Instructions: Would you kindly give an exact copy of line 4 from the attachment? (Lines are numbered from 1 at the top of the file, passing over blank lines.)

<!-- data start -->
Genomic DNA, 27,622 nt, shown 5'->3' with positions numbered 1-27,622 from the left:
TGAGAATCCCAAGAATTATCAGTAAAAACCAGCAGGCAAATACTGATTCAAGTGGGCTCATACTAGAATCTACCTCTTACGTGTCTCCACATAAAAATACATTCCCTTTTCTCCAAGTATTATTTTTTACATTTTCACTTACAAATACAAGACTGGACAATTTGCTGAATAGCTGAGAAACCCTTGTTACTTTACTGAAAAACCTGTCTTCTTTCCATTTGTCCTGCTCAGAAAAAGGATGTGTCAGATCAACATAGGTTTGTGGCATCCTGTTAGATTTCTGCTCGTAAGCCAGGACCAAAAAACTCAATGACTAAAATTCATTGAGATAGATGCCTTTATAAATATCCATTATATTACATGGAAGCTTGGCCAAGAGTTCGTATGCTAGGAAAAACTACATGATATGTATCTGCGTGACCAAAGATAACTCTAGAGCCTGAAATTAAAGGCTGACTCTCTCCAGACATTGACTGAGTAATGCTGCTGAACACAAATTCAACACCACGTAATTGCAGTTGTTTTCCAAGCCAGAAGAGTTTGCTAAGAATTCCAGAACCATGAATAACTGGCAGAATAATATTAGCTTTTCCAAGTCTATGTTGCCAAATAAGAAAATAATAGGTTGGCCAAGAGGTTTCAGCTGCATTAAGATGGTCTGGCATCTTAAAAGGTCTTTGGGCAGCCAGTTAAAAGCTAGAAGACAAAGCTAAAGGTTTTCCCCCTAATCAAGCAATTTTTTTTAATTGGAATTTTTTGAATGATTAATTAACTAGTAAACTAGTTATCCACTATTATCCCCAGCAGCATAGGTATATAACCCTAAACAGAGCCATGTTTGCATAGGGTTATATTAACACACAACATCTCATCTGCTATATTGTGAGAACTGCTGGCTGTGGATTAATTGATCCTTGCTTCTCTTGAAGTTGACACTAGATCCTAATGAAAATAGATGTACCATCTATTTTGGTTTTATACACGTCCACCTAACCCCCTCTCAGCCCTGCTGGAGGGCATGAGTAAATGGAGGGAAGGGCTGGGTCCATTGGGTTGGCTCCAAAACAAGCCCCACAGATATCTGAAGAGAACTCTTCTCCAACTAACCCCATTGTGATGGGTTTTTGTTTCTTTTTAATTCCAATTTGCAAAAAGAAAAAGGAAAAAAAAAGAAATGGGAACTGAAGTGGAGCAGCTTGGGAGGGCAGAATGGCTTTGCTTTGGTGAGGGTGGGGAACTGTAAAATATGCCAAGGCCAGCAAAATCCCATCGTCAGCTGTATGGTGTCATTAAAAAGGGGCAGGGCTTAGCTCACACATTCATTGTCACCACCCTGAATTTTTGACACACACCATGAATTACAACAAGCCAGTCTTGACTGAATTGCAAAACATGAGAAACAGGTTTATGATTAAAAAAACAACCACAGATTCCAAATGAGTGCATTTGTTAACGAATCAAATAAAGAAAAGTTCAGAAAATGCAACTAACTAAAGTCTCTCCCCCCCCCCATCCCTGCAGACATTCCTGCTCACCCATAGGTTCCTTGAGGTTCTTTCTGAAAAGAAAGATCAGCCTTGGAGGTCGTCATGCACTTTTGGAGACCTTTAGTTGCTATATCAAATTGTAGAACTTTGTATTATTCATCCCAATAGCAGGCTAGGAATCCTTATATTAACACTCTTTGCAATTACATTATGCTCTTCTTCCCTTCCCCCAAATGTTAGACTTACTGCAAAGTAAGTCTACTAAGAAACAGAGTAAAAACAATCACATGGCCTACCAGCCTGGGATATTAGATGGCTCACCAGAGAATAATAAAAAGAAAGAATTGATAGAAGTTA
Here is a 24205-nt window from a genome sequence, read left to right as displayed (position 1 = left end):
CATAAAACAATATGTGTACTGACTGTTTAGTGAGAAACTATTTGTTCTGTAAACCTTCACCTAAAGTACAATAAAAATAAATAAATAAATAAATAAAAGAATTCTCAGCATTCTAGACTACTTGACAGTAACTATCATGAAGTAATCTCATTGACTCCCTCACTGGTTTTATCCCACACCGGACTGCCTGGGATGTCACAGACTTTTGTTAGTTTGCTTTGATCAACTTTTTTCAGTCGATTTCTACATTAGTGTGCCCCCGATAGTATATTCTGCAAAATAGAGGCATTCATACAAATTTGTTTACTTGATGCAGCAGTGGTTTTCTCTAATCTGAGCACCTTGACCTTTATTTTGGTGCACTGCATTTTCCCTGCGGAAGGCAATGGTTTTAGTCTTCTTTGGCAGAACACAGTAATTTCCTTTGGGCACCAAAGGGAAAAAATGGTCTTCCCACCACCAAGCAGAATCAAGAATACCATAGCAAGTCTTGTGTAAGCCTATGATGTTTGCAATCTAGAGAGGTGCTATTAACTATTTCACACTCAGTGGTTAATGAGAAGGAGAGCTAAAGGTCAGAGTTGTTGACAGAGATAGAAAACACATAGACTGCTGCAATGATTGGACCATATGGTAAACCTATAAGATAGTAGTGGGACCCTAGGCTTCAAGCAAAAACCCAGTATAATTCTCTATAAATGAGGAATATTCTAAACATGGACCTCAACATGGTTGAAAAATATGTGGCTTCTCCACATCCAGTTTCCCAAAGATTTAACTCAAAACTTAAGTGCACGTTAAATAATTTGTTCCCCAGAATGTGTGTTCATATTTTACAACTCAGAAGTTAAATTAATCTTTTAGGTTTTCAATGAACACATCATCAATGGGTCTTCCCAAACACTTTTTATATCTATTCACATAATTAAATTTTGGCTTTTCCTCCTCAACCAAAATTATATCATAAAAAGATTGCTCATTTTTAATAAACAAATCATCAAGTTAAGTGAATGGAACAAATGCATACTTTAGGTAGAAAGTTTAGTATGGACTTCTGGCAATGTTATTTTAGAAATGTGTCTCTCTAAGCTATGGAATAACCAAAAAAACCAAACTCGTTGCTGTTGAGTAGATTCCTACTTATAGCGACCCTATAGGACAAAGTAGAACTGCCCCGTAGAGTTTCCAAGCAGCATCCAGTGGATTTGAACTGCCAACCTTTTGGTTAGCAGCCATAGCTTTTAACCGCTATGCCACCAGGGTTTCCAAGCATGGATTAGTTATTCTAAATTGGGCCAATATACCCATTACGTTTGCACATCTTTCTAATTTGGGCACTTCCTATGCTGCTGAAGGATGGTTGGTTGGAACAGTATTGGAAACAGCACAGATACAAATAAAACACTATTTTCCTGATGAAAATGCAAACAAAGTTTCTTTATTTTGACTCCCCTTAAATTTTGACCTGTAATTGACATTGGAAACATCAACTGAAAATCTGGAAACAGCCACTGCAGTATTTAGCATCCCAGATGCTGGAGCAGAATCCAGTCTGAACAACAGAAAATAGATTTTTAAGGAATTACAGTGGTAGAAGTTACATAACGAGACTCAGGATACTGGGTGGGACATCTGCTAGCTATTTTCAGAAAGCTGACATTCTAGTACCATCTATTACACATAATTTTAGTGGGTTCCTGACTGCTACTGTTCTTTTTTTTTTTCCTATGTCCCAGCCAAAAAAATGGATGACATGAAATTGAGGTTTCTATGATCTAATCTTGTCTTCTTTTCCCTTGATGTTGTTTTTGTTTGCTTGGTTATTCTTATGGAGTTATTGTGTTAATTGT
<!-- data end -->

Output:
CATAAAACAATATGTGTACTGACTGTTTAGTGAGAAACTATTTGTTCTGTAAACCTTCACCTAAAGTACAATAAAAATAAATAAATAAATAAATAAAAGAATTCTCAGCATTCTAGACTACTTGACAGTAACTATCATGAAGTAATCTCATTGACTCCCTCACTGGTTTTATCCCACACCGGACTGCCTGGGATGTCACAGACTTTTGTTAGTTTGCTTTGATCAACTTTTTTCAGTCGATTTCTACATTAGTGTGCCCCCGATAGTATATTCTGCAAAATAGAGGCATTCATACAAATTTGTTTACTTGATGCAGCAGTGGTTTTCTCTAATCTGAGCACCTTGACCTTTATTTTGGTGCACTGCATTTTCCCTGCGGAAGGCAATGGTTTTAGTCTTCTTTGGCAGAACACAGTAATTTCCTTTGGGCACCAAAGGGAAAAAATGGTCTTCCCACCACCAAGCAGAATCAAGAATACCATAGCAAGTCTTGTGTAAGCCTATGATGTTTGCAATCTAGAGAGGTGCTATTAACTATTTCACACTCAGTGGTTAATGAGAAGGAGAGCTAAAGGTCAGAGTTGTTGACAGAGATAGAAAACACATAGACTGCTGCAATGATTGGACCATATGGTAAACCTATAAGATAGTAGTGGGACCCTAGGCTTCAAGCAAAAACCCAGTATAATTCTCTATAAATGAGGAATATTCTAAACATGGACCTCAACATGGTTGAAAAATATGTGGCTTCTCCACATCCAGTTTCCCAAAGATTTAACTCAAAACTTAAGTGCACGTTAAATAATTTGTTCCCCAGAATGTGTGTTCATATTTTACAACTCAGAAGTTAAATTAATCTTTTAGGTTTTCAATGAACACATCATCAATGGGTCTTCCCAAACACTTTTTATATCTATTCACATAATTAAATTTTGGCTTTTCCTCCTCAACCAAAATTATATCATAAAAAGATTGCTCATTTTTAATAAACAAATCATCAAGTTAAGTGAATGGAACAAATGCATACTTTAGGTAGAAAGTTTAGTATGGACTTCTGGCAATGTTATTTTAGAAATGTGTCTCTCTAAGCTATGGAATAACCAAAAAAACCAAACTCGTTGCTGTTGAGTAGATTCCTACTTATAGCGACCCTATAGGACAAAGTAGAACTGCCCCGTAGAGTTTCCAAGCAGCATCCAGTGGATTTGAACTGCCAACCTTTTGGTTAGCAGCCATAGCTTTTAACCGCTATGCCACCAGGGTTTCCAAGCATGGATTAGTTATTCTAAATTGGGCCAATATACCCATTACGTTTGCACATCTTTCTAATTTGGGCACTTCCTATGCTGCTGAAGGATGGTTGGTTGGAACAGTATTGGAAACAGCACAGATACAAATAAAACACTATTTTCCTGATGAAAATGCAAACAAAGTTTCTTTATTTTGACTCCCCTTAAATTTTGACCTGTAATTGACATTGGAAACATCAACTGAAAATCTGGAAACAGCCACTGCAGTATTTAGCATCCCAGATGCTGGAGCAGAATCCAGTCTGAACAACAGAAAATAGATTTTTAAGGAATTACAGTGGTAGAAGTTACATAACGAGACTCAGGATACTGGGTGGGACATCTGCTAGCTATTTTCAGAAAGCTGACATTCTAGTACCATCTATTACACATAATTTTAGTGGGTTCCTGACTGCTACTGTTCTTTTTTTTTTTCCTATGTCCCAGCCAAAAAAATGGATGACATGAAATTGAGGTTTCTATGATCTAATCTTGTCTTCTTTTCCCTTGATGTTGTTTTTGTTTGCTTGGTTATTCTTATGGAGTTATTGTGTTAATTGT